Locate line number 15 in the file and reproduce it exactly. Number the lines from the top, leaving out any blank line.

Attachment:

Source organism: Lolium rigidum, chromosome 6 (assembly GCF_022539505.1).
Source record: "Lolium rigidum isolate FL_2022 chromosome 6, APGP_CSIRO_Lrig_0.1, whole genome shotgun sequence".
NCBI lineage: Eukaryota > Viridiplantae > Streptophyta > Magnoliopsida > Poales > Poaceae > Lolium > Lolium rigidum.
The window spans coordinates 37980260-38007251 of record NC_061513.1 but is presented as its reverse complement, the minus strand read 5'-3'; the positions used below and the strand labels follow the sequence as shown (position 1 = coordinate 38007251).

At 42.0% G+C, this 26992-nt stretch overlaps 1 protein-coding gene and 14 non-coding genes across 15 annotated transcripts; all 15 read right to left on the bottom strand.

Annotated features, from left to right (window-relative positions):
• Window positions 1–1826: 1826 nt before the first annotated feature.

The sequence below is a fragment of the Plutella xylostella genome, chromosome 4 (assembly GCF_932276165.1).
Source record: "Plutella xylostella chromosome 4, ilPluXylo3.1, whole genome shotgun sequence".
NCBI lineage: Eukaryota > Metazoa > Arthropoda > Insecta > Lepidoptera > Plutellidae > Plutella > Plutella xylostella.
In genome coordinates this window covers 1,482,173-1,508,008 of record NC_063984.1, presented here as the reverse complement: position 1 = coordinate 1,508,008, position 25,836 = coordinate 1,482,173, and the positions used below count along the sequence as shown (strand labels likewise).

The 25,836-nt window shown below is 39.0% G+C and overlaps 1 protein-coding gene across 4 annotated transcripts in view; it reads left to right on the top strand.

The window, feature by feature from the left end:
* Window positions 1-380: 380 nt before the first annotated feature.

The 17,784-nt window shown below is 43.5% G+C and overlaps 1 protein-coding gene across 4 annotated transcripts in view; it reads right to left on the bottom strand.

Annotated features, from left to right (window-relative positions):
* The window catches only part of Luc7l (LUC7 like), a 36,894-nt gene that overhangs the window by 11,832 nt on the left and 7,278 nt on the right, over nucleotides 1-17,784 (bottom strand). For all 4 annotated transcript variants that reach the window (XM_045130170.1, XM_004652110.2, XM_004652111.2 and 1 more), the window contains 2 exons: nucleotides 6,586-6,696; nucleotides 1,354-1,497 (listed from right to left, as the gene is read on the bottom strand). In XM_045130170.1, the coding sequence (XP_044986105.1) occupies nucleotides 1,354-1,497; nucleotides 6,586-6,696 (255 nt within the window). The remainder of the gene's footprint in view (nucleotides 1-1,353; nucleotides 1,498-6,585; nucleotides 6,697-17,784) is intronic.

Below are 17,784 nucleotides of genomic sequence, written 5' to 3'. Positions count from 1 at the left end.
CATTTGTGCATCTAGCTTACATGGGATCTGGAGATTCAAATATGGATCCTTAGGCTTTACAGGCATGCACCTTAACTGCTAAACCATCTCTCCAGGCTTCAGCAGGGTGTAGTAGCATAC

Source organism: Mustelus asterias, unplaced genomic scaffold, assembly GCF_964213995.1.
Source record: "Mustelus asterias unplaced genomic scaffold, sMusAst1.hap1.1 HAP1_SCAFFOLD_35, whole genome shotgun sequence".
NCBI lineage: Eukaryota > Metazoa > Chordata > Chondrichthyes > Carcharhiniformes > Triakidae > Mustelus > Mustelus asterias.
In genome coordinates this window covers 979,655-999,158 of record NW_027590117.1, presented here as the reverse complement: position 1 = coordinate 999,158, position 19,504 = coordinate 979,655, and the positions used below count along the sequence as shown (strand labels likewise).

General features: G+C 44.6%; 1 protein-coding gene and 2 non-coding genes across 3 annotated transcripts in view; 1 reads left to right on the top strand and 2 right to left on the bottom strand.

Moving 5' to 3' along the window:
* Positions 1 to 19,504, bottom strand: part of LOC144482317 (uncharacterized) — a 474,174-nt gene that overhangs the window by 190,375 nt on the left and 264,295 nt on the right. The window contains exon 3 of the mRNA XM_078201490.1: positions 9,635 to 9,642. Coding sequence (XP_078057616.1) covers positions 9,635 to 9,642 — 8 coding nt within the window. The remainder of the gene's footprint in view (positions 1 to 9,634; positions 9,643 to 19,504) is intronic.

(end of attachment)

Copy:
The 17,784-nt window shown below is 43.5% G+C and overlaps 1 protein-coding gene across 4 annotated transcripts in view; it reads right to left on the bottom strand.